Flexibility.  A revocable living trust is “revocable” because you can amend the trust or terminate it at any point during your life.  It is called “living” because it becomes effective immediately – during your lifetime. Upon your death, your trust may continue as an irrevocable trust that cannot be changed.

Typically, the trust agreement will require the trustee to distribute income and principal to you, or as you direct. During any period in which you are not disabled, you may change any or all provisions regarding succeeding beneficiaries (who they are and the nature of their interests) as well as provisions regarding the trustees (who they are, when they will serve, and the extent of their powers).

For tax purposes, income generated by the trust is taxed to you during your life. Distributions to you are not considered taxable gifts. Upon your death, the trust assets are subject to estate tax as part of your estate.

Continuity. When you create a revocable living trust, you establish an arrangement that may continue throughout your life and possibly provide for future generations. We will work with you to draft your trust agreement.  Typically, it will provide that upon your death, the trust assets will continue in trust for a stated period of time for the benefit of your family or other persons, or charity, as you designate. In addition, we will prepare a simple “pour over” will, which can dispose of tangible personal property in your estate upon your death by “pouring” those assets into the trust.

Tax Considerations. In some cases, a revocable living trust will maximize your opportunities to save on estate taxes.  These taxes are imposed after your death and are based on the size of your estate (including assets in your trust) after the application of certain exemptions and deductions. However, a revocable living trust is typically not a tax-saving device.  You will still be taxed on the trust’s income each year, and the property in the trust will be included in your gross estate for federal estate-tax purposes.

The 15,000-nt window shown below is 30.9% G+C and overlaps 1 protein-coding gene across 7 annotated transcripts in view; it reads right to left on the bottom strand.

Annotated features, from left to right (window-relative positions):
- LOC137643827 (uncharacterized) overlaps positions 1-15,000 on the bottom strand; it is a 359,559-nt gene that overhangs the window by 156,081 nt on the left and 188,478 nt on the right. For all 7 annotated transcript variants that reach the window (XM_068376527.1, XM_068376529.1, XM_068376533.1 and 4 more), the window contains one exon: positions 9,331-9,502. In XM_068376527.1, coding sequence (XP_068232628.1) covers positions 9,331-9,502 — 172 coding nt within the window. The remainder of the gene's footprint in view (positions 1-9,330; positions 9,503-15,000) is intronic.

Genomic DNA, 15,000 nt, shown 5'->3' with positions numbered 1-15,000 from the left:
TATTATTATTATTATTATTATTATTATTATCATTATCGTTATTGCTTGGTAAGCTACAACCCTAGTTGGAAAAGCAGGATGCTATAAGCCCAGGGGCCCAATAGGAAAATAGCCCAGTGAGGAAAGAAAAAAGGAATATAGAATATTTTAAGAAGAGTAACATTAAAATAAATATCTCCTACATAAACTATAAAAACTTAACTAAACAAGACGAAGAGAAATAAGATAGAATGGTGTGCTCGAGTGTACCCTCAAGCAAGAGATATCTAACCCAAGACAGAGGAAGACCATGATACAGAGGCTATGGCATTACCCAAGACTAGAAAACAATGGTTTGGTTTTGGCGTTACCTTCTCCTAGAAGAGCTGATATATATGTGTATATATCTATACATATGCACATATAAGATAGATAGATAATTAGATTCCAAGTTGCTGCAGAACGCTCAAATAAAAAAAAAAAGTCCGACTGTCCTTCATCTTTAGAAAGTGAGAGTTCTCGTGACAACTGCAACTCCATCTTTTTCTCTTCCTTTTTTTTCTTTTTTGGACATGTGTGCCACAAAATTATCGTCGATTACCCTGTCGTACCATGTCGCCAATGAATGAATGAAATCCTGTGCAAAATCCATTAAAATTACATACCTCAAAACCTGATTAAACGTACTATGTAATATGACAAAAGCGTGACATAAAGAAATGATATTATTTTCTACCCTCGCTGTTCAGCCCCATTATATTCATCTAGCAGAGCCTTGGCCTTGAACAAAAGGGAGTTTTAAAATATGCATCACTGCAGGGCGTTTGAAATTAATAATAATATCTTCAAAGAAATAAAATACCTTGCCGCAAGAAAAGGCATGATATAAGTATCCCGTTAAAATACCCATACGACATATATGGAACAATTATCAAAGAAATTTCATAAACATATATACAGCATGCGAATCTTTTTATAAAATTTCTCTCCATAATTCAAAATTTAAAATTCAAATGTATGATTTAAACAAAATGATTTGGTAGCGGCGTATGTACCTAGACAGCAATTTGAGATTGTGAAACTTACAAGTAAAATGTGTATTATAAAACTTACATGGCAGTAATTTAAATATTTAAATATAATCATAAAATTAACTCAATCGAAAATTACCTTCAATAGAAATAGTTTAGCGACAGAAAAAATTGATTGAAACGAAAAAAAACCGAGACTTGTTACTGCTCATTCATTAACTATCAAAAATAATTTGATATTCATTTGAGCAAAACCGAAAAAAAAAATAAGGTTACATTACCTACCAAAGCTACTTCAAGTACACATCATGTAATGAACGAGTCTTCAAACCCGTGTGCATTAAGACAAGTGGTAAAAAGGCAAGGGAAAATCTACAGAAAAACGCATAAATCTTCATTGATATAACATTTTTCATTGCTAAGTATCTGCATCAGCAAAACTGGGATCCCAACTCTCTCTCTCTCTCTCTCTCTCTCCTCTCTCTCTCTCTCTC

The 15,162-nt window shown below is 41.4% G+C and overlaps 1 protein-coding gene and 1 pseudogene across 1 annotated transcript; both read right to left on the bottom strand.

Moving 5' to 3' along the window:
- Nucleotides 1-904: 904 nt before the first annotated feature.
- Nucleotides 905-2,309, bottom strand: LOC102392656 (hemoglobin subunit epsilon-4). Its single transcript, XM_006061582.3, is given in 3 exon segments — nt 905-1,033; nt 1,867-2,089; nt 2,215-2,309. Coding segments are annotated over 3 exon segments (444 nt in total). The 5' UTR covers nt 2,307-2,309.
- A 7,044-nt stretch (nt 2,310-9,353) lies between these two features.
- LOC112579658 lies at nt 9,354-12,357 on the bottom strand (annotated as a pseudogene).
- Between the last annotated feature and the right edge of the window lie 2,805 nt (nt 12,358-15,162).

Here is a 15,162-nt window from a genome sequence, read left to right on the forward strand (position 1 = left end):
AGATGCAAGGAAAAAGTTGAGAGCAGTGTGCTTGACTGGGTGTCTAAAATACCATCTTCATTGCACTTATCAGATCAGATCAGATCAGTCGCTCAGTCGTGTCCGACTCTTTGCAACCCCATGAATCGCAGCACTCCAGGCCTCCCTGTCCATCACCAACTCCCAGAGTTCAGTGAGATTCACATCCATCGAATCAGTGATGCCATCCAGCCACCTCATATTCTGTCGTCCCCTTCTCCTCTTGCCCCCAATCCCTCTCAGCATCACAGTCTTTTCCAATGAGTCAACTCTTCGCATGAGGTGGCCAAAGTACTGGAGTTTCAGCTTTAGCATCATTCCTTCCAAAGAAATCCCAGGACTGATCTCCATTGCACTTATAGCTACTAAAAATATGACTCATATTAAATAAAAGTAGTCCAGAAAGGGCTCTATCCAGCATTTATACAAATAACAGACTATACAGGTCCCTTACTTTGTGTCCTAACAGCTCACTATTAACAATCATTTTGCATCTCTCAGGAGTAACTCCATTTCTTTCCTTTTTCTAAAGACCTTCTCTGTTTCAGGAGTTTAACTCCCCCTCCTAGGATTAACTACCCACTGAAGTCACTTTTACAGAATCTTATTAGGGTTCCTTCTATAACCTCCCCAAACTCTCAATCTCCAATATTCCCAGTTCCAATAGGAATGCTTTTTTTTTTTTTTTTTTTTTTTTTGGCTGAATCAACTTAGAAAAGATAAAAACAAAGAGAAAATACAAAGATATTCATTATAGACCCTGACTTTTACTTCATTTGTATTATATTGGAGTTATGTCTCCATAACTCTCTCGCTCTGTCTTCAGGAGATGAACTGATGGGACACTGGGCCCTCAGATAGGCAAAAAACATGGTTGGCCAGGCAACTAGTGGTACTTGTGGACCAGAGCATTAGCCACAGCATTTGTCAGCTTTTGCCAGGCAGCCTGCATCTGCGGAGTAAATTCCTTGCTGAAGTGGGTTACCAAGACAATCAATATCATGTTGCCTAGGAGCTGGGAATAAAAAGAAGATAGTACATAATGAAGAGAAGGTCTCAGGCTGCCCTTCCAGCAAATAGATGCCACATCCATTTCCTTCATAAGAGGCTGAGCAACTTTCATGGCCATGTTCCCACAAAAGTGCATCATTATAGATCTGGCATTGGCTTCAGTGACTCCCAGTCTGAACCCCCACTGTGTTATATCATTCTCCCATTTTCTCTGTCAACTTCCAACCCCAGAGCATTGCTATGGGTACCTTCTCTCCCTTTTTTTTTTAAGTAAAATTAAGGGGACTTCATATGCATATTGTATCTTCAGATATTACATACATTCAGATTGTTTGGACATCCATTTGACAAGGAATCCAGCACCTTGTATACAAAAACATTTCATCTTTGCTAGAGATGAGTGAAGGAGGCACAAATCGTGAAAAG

Confidentiality.  A will that is probated is a matter of public record, available to anyone to read or publish; a revocable living trust is not.  Consequently, information relating to the existence and size of your trust and its beneficiaries remains private, before and after your death.

Is a revocable living trust right for you?

A revocable living trust may be of tremendous benefit to you, but each individual has to weigh the costs and benefits.

(Note: The information in this article is intended to be general in nature. Plan to discuss your particular circumstances with an attorney for how this might apply to you.)

 

Is It Time for a Financial Checkup?

by E. Christopher Caravette